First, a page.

Psychiatric illness is common in HIV-infected patients and underlines the importance for screening not only forcognitive impairment but also for co-morbid mental disease. The rationale for combining immunomodulatory neurokinin-1 receptor (NK1-R) antagonists with combined antiretroviral therapy (cART) is based on multimodal pharmacologicmechanisms. The NK1-R antagonist aprepitant's potential utility as a drug for depression is complicated by >99.9%protein binding and both enzyme inhibition and induction of CYP3A4. A population-based PK model developed from apilot Phase 1B trial in 19 HIV-infected patients (125 or 250 mg/d aprepitant for 2 weeks) was modified to account forenzyme induction and impact of an exposure enhancer on CYP3A4 metabolism. Likelihood of clinical success indepression was assessed based on achievement of target trough plasma concentration and evaluated using Monte Carlosimulation. Scenarios were generated for varying daily dose (375, 625, 750 and 875 mg), pharmacokinetic variability,exposure enhancement (EE), duration (2 and 6 months) and sample size (n=12 and 24/arm). Daily dosing of ?625 mg withEE yielded desirable troughs (based on in vitro infectivity experiments) of > 2.65 ug/mL for the majority of virtualpatients simulated. Results are dependent on the degree of exposure enhancement and extent of enzyme induction. Actualthreshold exposure requirements for aprepitant in HIV-associated depression are unknown though preclinical evidencesupports trough levels > 2.65 ug/mL. If 100% NK1r blockage is necessary for efficacy, doses of 875 mg (625 mg withEE) or higher may be required. The benefit of aprepitant on innate immunity(natural killer cells) and absence of negativeeffects onex vivo neutrophil chemotaxis alleviates concerns regarding drug dependent inhibition (DDI)-mediated infectionrisk.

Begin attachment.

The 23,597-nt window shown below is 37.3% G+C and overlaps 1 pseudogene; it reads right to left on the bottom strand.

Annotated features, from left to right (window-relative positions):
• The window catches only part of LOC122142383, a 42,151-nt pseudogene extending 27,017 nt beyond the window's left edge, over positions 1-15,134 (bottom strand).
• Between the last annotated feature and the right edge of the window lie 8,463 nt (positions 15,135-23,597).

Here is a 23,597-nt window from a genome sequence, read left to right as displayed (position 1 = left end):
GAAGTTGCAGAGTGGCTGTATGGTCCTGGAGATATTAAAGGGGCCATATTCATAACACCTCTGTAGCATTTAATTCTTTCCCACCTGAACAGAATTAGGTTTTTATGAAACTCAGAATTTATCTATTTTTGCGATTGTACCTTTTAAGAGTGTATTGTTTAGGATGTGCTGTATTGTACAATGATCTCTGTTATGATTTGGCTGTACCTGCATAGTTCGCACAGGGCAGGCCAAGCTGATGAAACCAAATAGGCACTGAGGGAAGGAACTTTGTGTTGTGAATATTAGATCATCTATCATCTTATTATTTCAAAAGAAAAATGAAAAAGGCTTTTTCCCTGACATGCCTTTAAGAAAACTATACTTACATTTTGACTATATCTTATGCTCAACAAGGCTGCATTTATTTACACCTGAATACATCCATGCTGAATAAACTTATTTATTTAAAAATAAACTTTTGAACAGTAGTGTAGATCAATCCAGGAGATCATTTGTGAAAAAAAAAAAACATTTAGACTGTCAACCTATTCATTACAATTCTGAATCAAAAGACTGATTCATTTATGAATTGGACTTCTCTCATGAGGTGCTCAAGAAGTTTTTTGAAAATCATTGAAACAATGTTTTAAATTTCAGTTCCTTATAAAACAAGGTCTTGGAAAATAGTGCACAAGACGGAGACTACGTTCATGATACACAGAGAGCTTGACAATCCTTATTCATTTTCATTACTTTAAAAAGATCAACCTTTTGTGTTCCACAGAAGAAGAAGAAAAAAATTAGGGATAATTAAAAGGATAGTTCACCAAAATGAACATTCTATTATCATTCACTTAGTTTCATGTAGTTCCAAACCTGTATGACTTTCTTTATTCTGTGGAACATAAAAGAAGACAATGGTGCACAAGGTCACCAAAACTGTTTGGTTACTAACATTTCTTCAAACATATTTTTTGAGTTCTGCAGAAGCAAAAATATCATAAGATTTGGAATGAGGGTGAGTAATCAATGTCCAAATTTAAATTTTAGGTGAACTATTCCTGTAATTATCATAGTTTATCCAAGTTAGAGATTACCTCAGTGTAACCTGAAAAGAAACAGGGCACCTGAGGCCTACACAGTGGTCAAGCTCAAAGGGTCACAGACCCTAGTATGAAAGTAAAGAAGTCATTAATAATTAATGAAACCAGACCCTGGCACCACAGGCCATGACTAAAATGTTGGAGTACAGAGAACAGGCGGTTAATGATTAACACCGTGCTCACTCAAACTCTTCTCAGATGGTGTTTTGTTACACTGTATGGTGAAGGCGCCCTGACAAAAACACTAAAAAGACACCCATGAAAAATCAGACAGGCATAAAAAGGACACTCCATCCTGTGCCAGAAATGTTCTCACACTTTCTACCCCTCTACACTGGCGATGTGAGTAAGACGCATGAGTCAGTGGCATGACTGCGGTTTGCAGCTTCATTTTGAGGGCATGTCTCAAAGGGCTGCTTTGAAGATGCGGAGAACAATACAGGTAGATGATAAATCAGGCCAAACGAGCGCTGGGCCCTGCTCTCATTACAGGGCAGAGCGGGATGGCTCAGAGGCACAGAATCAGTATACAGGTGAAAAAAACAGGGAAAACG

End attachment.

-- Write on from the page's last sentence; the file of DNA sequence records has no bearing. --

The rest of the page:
Bioinformatic Analysis of HIV-1 Entry and Pathogenesis by Benjamas Aiamkitsumrit, Will Dampier, Gregory Antell, Nina Rivera, Julio Martin-Garcia, Vanessa Pirrone, Michael R. Nonnemacher, Brian Wigdahl (132-161).
The evolution of human immunodeficiency virus type 1 (HIV-1) with respect to co-receptor utilization hasbeen shown to be relevant to HIV-1 pathogenesis and disease. The CCR5-utilizing (R5) virus has been shown to beimportant in the very early stages of transmission and highly prevalent during asymptomatic infection and chronic disease.In addition, the R5 virus has been proposed to be involved in neuroinvasion and central nervous system (CNS) disease. Incontrast, the CXCR4-utilizing (X4) virus is more prevalent during the course of disease progression and concurrent withthe loss of CD4+ T cells. The dual-tropic virus is able to utilize both co-receptors (CXCR4 and CCR5) and has beenthought to represent an intermediate transitional virus that possesses properties of both X4 and R5 viruses that can beencountered at many stages of disease. The use of computational tools and bioinformatic approaches in the prediction ofHIV-1 co-receptor usage has been growing in importance with respect to understanding HIV-1 pathogenesis and disease,developing diagnostic tools, and improving the efficacy of therapeutic strategies focused on blocking viral entry. Currentstrategies have enhanced the sensitivity, specificity, and reproducibility relative to the prediction of co-receptor use;however, these technologies need to be improved with respect to their efficient and accurate use across the HIV-1subtypes. The most effective approach may center on the combined use of different algorithms involving sequences withinand outside of the env-V3 loop. This review focuses on the HIV-1 entry process and on co-receptor utilization, includingbioinformatic tools utilized in the prediction of co-receptor usage. It also provides novel preliminary analyses for enablingidentification of linkages between amino acids in V3 with other components of the HIV-1 genome and demonstrates thatthese linkages are different between X4 and R5 viruses.